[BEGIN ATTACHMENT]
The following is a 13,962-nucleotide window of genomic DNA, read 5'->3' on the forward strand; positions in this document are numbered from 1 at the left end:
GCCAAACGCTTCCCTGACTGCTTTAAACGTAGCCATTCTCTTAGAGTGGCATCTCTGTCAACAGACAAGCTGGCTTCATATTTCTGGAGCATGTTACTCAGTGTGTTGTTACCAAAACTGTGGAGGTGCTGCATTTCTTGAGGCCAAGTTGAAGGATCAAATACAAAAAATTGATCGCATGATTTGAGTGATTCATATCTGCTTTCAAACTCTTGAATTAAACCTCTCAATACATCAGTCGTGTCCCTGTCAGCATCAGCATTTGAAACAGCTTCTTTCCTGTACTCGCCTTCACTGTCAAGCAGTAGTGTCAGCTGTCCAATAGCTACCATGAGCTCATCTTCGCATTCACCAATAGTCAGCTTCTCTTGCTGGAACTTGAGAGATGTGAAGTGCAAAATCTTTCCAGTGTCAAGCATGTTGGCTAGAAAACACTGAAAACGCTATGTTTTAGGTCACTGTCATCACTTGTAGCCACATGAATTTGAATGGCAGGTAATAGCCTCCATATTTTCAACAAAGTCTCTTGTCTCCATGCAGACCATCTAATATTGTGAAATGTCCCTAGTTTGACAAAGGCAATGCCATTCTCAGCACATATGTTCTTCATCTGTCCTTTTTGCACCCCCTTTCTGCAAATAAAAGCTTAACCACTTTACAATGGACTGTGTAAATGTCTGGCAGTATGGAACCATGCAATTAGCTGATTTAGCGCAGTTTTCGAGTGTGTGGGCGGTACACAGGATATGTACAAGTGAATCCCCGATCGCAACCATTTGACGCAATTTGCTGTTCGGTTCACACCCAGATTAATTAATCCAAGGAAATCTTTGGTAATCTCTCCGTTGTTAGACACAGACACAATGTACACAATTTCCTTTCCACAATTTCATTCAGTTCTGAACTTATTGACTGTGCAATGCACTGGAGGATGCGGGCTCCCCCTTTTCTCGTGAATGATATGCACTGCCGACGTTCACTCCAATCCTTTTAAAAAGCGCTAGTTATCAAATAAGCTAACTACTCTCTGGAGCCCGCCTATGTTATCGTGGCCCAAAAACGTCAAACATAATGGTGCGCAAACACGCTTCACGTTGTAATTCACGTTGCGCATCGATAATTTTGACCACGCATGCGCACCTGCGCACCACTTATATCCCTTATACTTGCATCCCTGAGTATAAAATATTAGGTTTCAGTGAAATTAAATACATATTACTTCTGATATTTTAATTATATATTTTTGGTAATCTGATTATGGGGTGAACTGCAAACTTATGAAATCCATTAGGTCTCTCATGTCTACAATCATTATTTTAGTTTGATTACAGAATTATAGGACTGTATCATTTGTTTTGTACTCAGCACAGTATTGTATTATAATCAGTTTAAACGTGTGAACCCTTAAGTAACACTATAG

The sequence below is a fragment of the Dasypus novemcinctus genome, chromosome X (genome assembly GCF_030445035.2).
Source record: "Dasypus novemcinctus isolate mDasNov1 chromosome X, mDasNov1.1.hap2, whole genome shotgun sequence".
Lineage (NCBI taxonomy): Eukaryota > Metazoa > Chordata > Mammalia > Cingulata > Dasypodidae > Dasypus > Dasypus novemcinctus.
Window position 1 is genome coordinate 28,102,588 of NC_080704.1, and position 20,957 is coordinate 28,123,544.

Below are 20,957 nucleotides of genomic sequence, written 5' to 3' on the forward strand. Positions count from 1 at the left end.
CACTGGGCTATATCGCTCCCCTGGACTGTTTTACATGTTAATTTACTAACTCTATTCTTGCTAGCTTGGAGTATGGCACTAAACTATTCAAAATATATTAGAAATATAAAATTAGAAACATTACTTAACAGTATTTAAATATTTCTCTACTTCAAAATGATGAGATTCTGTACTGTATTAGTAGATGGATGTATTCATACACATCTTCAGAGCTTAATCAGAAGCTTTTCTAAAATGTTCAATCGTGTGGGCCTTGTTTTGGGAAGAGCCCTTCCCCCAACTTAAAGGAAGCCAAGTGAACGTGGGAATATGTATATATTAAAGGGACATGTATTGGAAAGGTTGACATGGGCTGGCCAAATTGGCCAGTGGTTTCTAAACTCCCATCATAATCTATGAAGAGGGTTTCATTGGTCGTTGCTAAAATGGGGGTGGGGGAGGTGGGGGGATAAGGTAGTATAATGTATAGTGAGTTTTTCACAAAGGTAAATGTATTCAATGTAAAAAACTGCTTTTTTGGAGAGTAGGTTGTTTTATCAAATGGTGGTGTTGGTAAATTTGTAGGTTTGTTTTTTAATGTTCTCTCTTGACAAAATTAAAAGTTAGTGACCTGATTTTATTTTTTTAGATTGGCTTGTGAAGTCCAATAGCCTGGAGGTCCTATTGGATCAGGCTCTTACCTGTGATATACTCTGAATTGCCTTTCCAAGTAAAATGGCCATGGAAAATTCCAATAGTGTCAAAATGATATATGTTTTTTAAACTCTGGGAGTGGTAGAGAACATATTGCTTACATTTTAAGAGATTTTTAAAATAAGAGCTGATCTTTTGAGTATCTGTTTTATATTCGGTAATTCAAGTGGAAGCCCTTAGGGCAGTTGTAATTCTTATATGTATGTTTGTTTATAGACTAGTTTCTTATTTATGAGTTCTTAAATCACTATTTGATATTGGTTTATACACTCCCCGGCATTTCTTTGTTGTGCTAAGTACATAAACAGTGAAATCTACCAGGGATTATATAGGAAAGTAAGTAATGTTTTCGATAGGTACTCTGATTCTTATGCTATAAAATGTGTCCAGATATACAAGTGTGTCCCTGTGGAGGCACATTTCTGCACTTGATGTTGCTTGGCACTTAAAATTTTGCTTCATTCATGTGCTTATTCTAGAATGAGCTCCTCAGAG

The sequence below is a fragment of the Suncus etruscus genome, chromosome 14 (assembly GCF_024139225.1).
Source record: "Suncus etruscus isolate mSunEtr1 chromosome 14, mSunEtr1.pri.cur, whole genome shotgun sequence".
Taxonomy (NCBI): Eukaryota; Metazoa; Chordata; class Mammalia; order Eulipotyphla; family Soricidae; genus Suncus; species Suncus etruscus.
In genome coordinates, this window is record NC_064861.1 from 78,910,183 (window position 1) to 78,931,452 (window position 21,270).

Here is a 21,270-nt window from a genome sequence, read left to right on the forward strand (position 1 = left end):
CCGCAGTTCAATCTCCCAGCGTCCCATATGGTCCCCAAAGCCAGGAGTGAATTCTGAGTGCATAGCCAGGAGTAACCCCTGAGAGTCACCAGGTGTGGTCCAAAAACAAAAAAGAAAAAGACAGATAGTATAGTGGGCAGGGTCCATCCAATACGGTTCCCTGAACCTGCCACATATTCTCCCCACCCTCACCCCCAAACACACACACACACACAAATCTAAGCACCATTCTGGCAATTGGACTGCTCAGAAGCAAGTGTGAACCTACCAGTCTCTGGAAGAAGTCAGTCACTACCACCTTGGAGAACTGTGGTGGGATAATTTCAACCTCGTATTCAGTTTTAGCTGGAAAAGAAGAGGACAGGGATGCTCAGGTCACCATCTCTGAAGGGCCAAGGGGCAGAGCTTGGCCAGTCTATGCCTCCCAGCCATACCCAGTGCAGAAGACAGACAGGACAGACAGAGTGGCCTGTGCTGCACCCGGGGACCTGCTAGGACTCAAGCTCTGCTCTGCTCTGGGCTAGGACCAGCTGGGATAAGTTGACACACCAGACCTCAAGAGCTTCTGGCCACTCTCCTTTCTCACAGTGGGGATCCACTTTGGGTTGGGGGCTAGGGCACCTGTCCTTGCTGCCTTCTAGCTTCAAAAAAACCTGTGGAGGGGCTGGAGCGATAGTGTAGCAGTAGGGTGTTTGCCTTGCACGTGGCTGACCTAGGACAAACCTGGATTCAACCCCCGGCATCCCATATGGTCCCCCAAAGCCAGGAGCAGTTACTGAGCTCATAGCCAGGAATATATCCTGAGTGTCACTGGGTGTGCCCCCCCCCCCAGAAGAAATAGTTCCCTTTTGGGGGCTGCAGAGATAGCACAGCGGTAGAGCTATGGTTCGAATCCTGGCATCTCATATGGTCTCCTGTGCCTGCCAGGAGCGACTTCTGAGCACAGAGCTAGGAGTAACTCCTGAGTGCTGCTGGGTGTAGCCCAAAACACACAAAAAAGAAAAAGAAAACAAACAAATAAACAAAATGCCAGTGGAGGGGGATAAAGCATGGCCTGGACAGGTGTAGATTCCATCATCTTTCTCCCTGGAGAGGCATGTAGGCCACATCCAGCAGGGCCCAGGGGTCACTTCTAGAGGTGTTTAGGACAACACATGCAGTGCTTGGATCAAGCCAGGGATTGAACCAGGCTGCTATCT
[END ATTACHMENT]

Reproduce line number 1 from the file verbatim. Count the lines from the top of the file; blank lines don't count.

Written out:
The following is a 13,962-nucleotide window of genomic DNA, read 5'->3' on the forward strand; positions in this document are numbered from 1 at the left end: